Warriors

/ by Monte Poole
Presented By montepoole
Warriors

SAN FRANCISCO -- When the news filtered out that the most vigorous of earthly creatures, a man whose spirit and deeds insinuated that Superman is indeed possible, had died so suddenly in the prime of life, shock hit the NBA and the planet like a sledgehammer to the gut.

Not Kobe.

Can’t be Kobe. His first name alone had become a synonym for imperishable.

And please, no, one of his daughters, 13-year-old Gianna, too?

A helicopter crash Sunday morning, in foggy conditions near Calabasas, 45 minutes northwest of Los Angeles. There were no survivors.

Kobe Bryant was 41 years old. He was four years removed from the NBA -- and about one year into a post-career that was defrosting millions of hearts outside the cocoon that is Laker Nation, where he always was and forever will exceed mere legend.

Those of us outside Laker Nation, beyond this generation of greater LA, can’t comprehend that region’s fixation with Kobe. He was, to them, all things. The one-word summation to end to all arguments about basketball and, well, life. He was the greatest of the greats that have passed through the franchise -- and infinitely superior to the great currently and wearing the colors.

LeBron never will come close to the space occupied by Kobe.

“Kobe Bryant was a giant who inspired, amazed, and thrilled people everywhere with his incomparable skill on the court -- and awed us with his intellect and humility as a father, husband, creative genius, and ambassador for the game he loved,” Los Angeles mayor Eric Garcetti said in a statement.

 

“He will live forever in the heart of Los Angeles and will be remembered through the ages as one of our greatest heroes.”

The NBA, as a league and a business, was knocked off its feet. The Warriors were practicing at Chase Center when they were informed, and coach Steve Kerr immediately halted the workout.

“We were incredibly saddened and shocked to learn about the tragic passing of Kobe Bryant and his daughter, Gianna, earlier today in the Los Angeles area,” a Warriors statement issued in the afternoon. “Kobe was one of the iconic players in the history of the NBA and touched fans in every market, including the Bay Area, for 20 years. His unquenchable desire and drive to be the best elevated him to a level that few have ever reached and enabled him to leave a legacy that will be celebrated for generations. "We extend our thoughts and prayers to his family, the entire Lakers organization and his legion of fans around the world.”

The San Antonio Spurs and Toronto Raptors opened their game with each team taking a 24-second violation -- Kobe wore No. 24 for the second half of his career. Clippers coach Doc Rivers, eyes red and rolling in moisture, struggled to address the media before facing the Magic in Orlando.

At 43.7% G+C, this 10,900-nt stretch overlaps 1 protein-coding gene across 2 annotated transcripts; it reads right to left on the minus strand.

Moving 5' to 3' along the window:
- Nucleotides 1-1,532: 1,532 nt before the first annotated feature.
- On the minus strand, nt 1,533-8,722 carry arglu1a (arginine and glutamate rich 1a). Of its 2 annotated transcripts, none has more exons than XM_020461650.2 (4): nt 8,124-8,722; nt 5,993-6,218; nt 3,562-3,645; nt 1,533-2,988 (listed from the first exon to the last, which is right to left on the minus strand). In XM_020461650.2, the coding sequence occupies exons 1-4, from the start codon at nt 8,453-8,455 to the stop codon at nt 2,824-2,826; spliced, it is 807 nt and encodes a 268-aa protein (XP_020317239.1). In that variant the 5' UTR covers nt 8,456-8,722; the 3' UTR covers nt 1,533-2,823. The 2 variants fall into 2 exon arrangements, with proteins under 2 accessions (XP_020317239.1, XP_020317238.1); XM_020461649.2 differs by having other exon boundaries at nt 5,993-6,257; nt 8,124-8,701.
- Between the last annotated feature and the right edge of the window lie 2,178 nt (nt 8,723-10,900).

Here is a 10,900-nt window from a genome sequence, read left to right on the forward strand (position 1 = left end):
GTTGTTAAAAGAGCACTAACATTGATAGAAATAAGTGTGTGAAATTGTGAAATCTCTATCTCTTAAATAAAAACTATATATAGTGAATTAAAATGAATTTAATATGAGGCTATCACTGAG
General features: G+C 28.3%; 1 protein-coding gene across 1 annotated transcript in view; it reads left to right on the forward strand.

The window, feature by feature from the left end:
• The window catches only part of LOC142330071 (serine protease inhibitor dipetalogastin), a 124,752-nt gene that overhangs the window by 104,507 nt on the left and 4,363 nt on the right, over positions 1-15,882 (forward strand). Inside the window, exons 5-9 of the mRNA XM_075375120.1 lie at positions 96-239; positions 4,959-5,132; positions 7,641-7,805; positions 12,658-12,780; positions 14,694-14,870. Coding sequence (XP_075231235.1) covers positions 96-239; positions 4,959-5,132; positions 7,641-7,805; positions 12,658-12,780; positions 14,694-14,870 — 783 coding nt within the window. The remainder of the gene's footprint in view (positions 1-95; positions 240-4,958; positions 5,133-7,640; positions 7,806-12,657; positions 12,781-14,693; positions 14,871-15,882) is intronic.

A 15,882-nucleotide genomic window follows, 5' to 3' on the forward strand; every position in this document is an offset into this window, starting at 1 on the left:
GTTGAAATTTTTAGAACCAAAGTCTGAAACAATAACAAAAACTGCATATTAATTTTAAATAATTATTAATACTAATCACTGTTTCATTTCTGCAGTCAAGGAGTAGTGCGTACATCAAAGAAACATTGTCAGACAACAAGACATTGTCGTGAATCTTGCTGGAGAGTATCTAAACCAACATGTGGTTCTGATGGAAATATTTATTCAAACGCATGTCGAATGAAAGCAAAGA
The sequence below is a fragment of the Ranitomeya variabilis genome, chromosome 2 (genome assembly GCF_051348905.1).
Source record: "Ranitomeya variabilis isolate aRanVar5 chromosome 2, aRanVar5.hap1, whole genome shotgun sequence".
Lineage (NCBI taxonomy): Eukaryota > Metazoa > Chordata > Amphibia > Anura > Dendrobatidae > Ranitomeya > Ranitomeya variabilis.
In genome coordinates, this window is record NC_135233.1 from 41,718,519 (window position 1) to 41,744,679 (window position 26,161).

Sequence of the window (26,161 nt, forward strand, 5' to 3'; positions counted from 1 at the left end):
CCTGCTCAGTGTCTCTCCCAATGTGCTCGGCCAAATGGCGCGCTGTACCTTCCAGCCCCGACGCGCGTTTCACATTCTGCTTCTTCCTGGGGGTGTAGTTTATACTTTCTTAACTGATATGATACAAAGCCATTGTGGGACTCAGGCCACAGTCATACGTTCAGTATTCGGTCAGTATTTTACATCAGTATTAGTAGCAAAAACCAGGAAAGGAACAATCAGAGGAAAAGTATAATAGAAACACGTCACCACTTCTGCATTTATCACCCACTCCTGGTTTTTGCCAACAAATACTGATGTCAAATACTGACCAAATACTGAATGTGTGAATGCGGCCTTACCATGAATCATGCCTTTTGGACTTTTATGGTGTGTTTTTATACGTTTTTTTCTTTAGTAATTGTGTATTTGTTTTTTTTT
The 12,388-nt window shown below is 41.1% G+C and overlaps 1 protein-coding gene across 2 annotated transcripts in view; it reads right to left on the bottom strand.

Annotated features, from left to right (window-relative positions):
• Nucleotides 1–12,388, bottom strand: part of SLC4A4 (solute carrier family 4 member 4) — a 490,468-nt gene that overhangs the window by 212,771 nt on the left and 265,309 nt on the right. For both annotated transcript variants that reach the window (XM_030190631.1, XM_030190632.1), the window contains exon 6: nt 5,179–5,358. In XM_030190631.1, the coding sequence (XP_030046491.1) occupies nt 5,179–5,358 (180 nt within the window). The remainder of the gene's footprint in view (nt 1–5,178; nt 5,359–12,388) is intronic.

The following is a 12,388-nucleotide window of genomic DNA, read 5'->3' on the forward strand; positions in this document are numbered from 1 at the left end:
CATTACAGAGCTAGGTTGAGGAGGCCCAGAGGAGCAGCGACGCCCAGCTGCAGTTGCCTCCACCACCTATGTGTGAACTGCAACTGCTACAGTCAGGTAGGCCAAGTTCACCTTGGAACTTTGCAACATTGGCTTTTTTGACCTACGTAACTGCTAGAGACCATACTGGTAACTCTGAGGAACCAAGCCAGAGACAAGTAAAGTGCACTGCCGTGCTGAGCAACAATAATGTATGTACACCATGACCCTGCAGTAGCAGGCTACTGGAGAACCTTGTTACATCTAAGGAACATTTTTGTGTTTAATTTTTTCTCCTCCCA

There was Kobe the basketball player, an indomitable force whose ferocity was his signature. He embraced the idea of destroying opponents. He gave himself the nickname, The Black Mamba, after the ultra-poisonous snake in the movie “Kill Bill,” in which the name was code for assassin. That’s the on-court mentality Kobe possessed.

In the final game of his 20-year career, Kobe scored 60 points. That he took 50 shots was beside the point on a Lakers team that finished 17-65. It was a relentless and conclusive attack that would leave an indelible, and appropriate, memory.

Kobe entered the NBA as an 18-year-old and over the course of his career also had an 81-point game on 46 shots, a 65-point game on 39 shots, a 62-point game on 31 shots, a 61-point game on 31 shots and a 55-point game on 29 shots.

There were five NBA championships, two NBA Finals MVP awards, 18 consecutive All-Star Games, 15 All-NBA Team selections, 12 All-Defensive Team selections and, surprisingly, only one MVP award.

Yet the numbers and accolades barely graze the persona. Kobe exemplified relentless drive and irrational confidence, and a competitive nature that never rested. Though he holds a few NBA records, the one that best explores his psyche was set in, of all games, the 2011 All-Star Game.

The game was at Staples Center in Los Angeles, which by then was Kobe’s backyard. He scored 37 points, on 26 shots, in 29 minutes. The record he set, as a 6-6 guard mind you, was most offensive rebounds in an All-Star Game. He had 10.

[RELATED: Draymond, others Warriors players react to Kobe's death]

 

Raiding the offensive glass is the ultimate act of aggression, and Kobe didn’t care that it was an exhibition game. The thought of his death at such a young age, his internal drive still at full flame, is devastating.

This hurts now and will ache forever.